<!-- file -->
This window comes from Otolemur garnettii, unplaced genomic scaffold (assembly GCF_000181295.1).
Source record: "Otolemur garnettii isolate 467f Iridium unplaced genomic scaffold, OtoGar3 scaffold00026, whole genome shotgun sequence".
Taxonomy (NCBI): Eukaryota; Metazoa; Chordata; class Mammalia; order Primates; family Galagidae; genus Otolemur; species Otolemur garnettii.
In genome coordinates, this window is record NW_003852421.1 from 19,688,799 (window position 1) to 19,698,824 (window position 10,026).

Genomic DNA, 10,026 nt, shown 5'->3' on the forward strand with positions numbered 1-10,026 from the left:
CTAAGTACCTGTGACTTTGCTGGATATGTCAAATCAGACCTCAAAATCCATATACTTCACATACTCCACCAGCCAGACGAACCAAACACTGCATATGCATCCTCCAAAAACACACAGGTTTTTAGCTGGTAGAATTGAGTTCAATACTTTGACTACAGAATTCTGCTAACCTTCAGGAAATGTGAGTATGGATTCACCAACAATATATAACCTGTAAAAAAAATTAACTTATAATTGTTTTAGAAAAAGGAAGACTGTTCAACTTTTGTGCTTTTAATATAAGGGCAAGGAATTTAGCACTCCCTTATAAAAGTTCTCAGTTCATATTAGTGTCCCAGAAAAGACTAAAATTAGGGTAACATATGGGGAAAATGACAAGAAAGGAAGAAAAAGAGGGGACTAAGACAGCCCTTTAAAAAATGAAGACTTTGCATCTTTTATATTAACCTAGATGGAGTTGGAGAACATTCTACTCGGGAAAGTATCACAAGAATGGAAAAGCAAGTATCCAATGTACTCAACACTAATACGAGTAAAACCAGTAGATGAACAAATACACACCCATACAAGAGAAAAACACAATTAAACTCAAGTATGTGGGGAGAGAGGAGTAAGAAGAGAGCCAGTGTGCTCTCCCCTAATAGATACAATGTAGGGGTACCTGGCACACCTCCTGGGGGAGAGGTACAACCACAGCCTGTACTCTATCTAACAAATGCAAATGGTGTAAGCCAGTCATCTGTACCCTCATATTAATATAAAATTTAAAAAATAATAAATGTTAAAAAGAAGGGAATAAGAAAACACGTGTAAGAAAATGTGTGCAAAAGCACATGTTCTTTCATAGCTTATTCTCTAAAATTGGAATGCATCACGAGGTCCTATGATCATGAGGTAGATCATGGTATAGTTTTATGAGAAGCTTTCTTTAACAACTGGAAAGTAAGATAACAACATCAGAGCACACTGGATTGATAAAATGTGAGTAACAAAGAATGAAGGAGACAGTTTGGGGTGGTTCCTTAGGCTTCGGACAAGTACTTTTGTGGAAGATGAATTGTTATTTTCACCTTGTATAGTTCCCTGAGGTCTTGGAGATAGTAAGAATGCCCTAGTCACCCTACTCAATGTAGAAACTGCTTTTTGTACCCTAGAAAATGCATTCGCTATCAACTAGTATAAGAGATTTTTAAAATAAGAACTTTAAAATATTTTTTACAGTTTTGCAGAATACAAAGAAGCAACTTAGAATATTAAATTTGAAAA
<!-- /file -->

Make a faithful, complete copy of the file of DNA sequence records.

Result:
This window comes from Otolemur garnettii, unplaced genomic scaffold (assembly GCF_000181295.1).
Source record: "Otolemur garnettii isolate 467f Iridium unplaced genomic scaffold, OtoGar3 scaffold00026, whole genome shotgun sequence".
Taxonomy (NCBI): Eukaryota; Metazoa; Chordata; class Mammalia; order Primates; family Galagidae; genus Otolemur; species Otolemur garnettii.
In genome coordinates, this window is record NW_003852421.1 from 19,688,799 (window position 1) to 19,698,824 (window position 10,026).

Genomic DNA, 10,026 nt, shown 5'->3' on the forward strand with positions numbered 1-10,026 from the left:
CTAAGTACCTGTGACTTTGCTGGATATGTCAAATCAGACCTCAAAATCCATATACTTCACATACTCCACCAGCCAGACGAACCAAACACTGCATATGCATCCTCCAAAAACACACAGGTTTTTAGCTGGTAGAATTGAGTTCAATACTTTGACTACAGAATTCTGCTAACCTTCAGGAAATGTGAGTATGGATTCACCAACAATATATAACCTGTAAAAAAAATTAACTTATAATTGTTTTAGAAAAAGGAAGACTGTTCAACTTTTGTGCTTTTAATATAAGGGCAAGGAATTTAGCACTCCCTTATAAAAGTTCTCAGTTCATATTAGTGTCCCAGAAAAGACTAAAATTAGGGTAACATATGGGGAAAATGACAAGAAAGGAAGAAAAAGAGGGGACTAAGACAGCCCTTTAAAAAATGAAGACTTTGCATCTTTTATATTAACCTAGATGGAGTTGGAGAACATTCTACTCGGGAAAGTATCACAAGAATGGAAAAGCAAGTATCCAATGTACTCAACACTAATACGAGTAAAACCAGTAGATGAACAAATACACACCCATACAAGAGAAAAACACAATTAAACTCAAGTATGTGGGGAGAGAGGAGTAAGAAGAGAGCCAGTGTGCTCTCCCCTAATAGATACAATGTAGGGGTACCTGGCACACCTCCTGGGGGAGAGGTACAACCACAGCCTGTACTCTATCTAACAAATGCAAATGGTGTAAGCCAGTCATCTGTACCCTCATATTAATATAAAATTTAAAAAATAATAAATGTTAAAAAGAAGGGAATAAGAAAACACGTGTAAGAAAATGTGTGCAAAAGCACATGTTCTTTCATAGCTTATTCTCTAAAATTGGAATGCATCACGAGGTCCTATGATCATGAGGTAGATCATGGTATAGTTTTATGAGAAGCTTTCTTTAACAACTGGAAAGTAAGATAACAACATCAGAGCACACTGGATTGATAAAATGTGAGTAACAAAGAATGAAGGAGACAGTTTGGGGTGGTTCCTTAGGCTTCGGACAAGTACTTTTGTGGAAGATGAATTGTTATTTTCACCTTGTATAGTTCCCTGAGGTCTTGGAGATAGTAAGAATGCCCTAGTCACCCTACTCAATGTAGAAACTGCTTTTTGTACCCTAGAAAATGCATTCGCTATCAACTAGTATAAGAGATTTTTAAAATAAGAACTTTAAAATATTTTTTACAGTTTTGCAGAATACAAAGAAGCAACTTAGAATATTAAATTTGAAAA